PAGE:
A variety of factors are expected to account for these heterogeneous but racially disparate patterns of exposure, including those that pull individuals out of their neighborhoods toward settings with resources and network ties, as well as those that push them away from some areas, such as a reduced sense of safety. Pull factors are rooted in the segregation of people and resources characterizing most contemporary U.S. cities. On one hand, activity locations are increasingly clustered within nonresidential areas of cities, requiring residents of both disadvantaged and advantaged neighborhoods to leave their neighborhood to access resources (Frumkin 2002; Tana et al. 2016). The outdated conception of neighborhoods as the center of urban life is likely least relevant for residents of disadvantaged neighborhoods and those with a high proportion of Black residents, however (Browning, Calder et al. 2021). Such neighborhoods tend to contain fewer health-related organizations (Anderson 2017), nonprofits (Crubaugh 2021), schools (Owens 2020), and businesses (Small and McDermott 2006; Small et al. 2021), forcing residents of disadvantaged neighborhoods, in particular, to travel beyond the neighborhood—often to more advantaged areas—to access these resources. In contrast, racial segregation in network ties and institutional affiliations likely contributes to racial segregation in activity space by driving youth to same-race-dominated areas of cities, regardless of home residence (Krysan and Crowder 2017; Small 2007; Small and Feldman 2012). Indeed, research has long acknowledged the tendency toward racial homophily in interpersonal network ties (McPherson et al. 2001; Small and Adler 2019). Krivo et al. (2013), for example, found that adult Black and Latino residents of Los Angeles tend to have routine activities in more disadvantaged census tracts relative to comparable White residents.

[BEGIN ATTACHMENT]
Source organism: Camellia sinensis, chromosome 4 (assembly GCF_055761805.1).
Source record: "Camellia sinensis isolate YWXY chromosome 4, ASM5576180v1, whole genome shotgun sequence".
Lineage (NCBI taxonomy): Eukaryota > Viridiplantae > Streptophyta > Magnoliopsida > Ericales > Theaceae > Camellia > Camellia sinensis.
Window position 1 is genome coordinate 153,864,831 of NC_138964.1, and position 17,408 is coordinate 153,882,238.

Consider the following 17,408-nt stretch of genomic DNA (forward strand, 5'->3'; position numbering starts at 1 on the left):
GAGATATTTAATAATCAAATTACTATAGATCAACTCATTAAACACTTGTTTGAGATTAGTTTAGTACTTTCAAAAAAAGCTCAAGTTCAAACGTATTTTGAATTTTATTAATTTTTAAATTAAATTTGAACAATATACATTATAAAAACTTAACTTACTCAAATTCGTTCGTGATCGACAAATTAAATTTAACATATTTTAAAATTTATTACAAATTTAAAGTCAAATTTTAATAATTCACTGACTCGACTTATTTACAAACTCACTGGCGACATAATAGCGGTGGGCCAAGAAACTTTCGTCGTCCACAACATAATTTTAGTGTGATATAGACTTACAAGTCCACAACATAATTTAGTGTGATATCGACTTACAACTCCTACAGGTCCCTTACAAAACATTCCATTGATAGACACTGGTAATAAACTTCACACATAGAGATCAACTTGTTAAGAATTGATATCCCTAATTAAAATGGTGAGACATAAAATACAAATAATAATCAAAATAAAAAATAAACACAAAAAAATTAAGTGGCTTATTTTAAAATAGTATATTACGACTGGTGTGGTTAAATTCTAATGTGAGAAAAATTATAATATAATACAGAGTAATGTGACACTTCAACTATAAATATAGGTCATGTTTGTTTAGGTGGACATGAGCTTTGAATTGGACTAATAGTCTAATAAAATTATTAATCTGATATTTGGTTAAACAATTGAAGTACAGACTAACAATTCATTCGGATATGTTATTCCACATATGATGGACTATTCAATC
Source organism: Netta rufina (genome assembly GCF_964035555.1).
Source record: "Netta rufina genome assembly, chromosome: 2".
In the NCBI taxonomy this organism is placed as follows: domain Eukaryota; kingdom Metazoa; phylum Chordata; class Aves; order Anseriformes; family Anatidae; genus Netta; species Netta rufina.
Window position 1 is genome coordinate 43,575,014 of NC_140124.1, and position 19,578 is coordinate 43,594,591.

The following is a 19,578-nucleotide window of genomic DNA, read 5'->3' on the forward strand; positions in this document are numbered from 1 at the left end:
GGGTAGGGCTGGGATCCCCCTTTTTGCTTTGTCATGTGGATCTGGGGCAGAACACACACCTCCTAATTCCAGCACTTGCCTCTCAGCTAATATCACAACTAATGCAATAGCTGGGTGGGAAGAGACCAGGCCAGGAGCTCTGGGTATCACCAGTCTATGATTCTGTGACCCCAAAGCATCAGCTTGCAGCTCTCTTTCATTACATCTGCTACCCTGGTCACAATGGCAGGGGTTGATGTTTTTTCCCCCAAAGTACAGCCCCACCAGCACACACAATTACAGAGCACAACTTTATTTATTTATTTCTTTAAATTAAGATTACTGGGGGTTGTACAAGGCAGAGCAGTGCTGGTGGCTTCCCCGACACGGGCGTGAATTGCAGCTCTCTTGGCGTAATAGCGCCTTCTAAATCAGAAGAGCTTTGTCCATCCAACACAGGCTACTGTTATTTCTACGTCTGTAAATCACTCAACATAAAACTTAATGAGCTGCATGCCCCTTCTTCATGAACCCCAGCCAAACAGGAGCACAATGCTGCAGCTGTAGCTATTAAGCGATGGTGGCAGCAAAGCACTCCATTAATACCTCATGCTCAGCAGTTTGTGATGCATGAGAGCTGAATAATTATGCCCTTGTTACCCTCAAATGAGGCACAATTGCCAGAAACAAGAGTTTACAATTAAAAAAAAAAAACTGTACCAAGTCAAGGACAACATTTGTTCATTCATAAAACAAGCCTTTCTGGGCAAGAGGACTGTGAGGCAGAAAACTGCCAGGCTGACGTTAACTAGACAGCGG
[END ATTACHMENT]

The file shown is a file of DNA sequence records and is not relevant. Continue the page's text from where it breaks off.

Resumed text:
These pull factors suggest that while Black and White youth are exposed to more heterogeneous environments than previously thought, there will still be Black–White differences in activity space exposures even for youth residing in the same neighborhood. For instance, a Black youth residing in a disadvantaged neighborhood would be expected to spend a nontrivial amount of time in more advantaged areas as they seek organizational resources. However, a White youth residing in the same neighborhood likely spends more time in these advantaged contexts because of the pull of both organizational resources and network ties. Similarly, White youth residing in more advantaged contexts may satisfy most organizational and social needs in comparably advantaged neighborhoods, while Black youth living in advantaged neighborhoods would experience the pull of social ties and some institutional linkages in more disadvantaged neighborhoods.